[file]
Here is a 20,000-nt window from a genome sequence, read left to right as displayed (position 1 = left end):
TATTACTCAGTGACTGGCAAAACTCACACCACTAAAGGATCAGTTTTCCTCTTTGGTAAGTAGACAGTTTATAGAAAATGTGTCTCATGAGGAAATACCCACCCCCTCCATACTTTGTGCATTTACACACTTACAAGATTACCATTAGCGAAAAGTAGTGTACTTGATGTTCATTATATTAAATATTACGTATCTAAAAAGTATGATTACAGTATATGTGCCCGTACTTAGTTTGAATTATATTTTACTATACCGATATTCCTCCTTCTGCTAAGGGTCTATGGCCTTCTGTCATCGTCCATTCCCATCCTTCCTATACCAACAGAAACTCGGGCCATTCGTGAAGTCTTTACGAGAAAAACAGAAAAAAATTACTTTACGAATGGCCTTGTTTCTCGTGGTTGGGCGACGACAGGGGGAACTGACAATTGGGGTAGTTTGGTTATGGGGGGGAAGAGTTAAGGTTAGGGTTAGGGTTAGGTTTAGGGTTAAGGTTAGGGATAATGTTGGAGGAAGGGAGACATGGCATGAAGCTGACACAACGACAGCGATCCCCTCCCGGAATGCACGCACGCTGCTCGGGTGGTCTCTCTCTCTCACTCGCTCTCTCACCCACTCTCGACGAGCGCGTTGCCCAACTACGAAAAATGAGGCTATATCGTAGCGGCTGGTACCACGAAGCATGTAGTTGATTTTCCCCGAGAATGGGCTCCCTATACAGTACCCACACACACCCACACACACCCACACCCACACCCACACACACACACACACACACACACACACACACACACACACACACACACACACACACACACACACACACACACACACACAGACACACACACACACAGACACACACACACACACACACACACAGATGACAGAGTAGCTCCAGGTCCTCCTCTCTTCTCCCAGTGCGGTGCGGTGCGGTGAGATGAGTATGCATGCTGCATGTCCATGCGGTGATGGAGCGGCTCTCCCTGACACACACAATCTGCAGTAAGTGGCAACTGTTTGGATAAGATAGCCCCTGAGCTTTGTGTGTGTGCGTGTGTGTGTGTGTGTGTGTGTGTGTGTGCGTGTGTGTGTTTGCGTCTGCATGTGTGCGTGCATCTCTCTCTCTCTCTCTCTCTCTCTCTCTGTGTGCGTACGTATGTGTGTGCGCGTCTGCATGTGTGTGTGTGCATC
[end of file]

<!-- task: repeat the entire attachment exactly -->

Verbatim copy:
Here is a 20,000-nt window from a genome sequence, read left to right as displayed (position 1 = left end):
TATTACTCAGTGACTGGCAAAACTCACACCACTAAAGGATCAGTTTTCCTCTTTGGTAAGTAGACAGTTTATAGAAAATGTGTCTCATGAGGAAATACCCACCCCCTCCATACTTTGTGCATTTACACACTTACAAGATTACCATTAGCGAAAAGTAGTGTACTTGATGTTCATTATATTAAATATTACGTATCTAAAAAGTATGATTACAGTATATGTGCCCGTACTTAGTTTGAATTATATTTTACTATACCGATATTCCTCCTTCTGCTAAGGGTCTATGGCCTTCTGTCATCGTCCATTCCCATCCTTCCTATACCAACAGAAACTCGGGCCATTCGTGAAGTCTTTACGAGAAAAACAGAAAAAAATTACTTTACGAATGGCCTTGTTTCTCGTGGTTGGGCGACGACAGGGGGAACTGACAATTGGGGTAGTTTGGTTATGGGGGGGAAGAGTTAAGGTTAGGGTTAGGGTTAGGTTTAGGGTTAAGGTTAGGGATAATGTTGGAGGAAGGGAGACATGGCATGAAGCTGACACAACGACAGCGATCCCCTCCCGGAATGCACGCACGCTGCTCGGGTGGTCTCTCTCTCTCACTCGCTCTCTCACCCACTCTCGACGAGCGCGTTGCCCAACTACGAAAAATGAGGCTATATCGTAGCGGCTGGTACCACGAAGCATGTAGTTGATTTTCCCCGAGAATGGGCTCCCTATACAGTACCCACACACACCCACACACACCCACACCCACACCCACACACACACACACACACACACACACACACACACACACACACACACACACACACACACACACACACACACACACACACAGACACACACACACACAGACACACACACACACACACACACACAGATGACAGAGTAGCTCCAGGTCCTCCTCTCTTCTCCCAGTGCGGTGCGGTGCGGTGAGATGAGTATGCATGCTGCATGTCCATGCGGTGATGGAGCGGCTCTCCCTGACACACACAATCTGCAGTAAGTGGCAACTGTTTGGATAAGATAGCCCCTGAGCTTTGTGTGTGTGCGTGTGTGTGTGTGTGTGTGTGTGTGTGTGCGTGTGTGTGTTTGCGTCTGCATGTGTGCGTGCATCTCTCTCTCTCTCTCTCTCTCTCTCTCTGTGTGCGTACGTATGTGTGTGCGCGTCTGCATGTGTGTGTGTGCATC